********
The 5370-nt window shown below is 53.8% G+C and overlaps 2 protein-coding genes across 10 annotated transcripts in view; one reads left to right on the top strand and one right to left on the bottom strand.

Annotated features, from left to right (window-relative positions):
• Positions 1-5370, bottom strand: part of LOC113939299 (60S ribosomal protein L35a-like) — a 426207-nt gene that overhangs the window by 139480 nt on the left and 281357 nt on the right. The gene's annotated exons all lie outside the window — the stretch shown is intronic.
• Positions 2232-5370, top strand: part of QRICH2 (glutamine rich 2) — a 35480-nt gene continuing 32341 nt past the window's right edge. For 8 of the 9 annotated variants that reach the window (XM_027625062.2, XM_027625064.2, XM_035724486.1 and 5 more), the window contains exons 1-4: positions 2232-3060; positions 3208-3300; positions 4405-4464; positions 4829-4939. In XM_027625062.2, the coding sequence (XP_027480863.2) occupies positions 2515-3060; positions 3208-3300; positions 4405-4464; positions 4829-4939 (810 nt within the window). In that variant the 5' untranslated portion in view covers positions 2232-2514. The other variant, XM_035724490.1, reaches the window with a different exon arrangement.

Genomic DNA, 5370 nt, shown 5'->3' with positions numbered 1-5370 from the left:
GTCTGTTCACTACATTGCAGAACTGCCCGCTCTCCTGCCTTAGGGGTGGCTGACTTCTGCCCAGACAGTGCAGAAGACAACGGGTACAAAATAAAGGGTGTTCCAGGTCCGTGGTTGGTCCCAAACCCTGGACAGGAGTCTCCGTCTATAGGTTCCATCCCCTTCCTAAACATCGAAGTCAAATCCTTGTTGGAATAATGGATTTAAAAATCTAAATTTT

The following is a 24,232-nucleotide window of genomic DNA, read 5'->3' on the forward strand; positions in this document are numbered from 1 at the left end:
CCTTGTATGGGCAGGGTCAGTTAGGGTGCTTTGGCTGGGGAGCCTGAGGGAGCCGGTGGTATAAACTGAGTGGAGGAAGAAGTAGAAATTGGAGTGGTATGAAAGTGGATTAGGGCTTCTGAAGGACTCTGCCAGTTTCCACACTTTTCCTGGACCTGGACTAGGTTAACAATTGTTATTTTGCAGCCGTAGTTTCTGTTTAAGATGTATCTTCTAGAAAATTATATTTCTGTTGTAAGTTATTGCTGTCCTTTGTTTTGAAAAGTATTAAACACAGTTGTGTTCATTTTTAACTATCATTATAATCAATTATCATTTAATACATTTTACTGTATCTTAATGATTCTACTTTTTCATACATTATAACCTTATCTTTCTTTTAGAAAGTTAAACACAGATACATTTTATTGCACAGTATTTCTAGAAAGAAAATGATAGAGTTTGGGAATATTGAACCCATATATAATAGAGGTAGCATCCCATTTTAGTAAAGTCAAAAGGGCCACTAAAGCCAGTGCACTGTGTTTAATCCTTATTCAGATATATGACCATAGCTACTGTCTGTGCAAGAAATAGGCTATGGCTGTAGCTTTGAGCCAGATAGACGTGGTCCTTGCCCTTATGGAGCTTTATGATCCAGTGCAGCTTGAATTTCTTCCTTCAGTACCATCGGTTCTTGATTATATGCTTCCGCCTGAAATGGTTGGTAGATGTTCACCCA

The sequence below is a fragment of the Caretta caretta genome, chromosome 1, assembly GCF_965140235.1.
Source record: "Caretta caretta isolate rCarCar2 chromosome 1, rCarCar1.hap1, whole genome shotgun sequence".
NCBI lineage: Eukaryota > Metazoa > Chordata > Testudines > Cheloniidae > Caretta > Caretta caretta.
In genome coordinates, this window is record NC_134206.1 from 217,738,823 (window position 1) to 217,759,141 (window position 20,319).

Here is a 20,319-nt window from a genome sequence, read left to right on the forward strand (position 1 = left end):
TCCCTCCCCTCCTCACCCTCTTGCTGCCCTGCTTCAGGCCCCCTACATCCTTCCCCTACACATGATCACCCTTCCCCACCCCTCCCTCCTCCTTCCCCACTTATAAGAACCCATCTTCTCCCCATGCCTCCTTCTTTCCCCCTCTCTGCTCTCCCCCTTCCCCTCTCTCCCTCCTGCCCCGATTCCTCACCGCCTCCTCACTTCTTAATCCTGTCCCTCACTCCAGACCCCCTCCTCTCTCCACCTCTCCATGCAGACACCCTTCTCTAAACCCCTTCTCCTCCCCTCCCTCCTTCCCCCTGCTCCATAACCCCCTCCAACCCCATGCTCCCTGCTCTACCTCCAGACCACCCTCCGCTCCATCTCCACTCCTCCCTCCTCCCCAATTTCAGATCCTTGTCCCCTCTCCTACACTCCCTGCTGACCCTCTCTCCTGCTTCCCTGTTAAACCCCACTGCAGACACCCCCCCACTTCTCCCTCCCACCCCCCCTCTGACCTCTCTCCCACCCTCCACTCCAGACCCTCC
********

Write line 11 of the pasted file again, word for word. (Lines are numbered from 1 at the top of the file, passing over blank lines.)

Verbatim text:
NCBI lineage: Eukaryota > Metazoa > Chordata > Testudines > Cheloniidae > Caretta > Caretta caretta.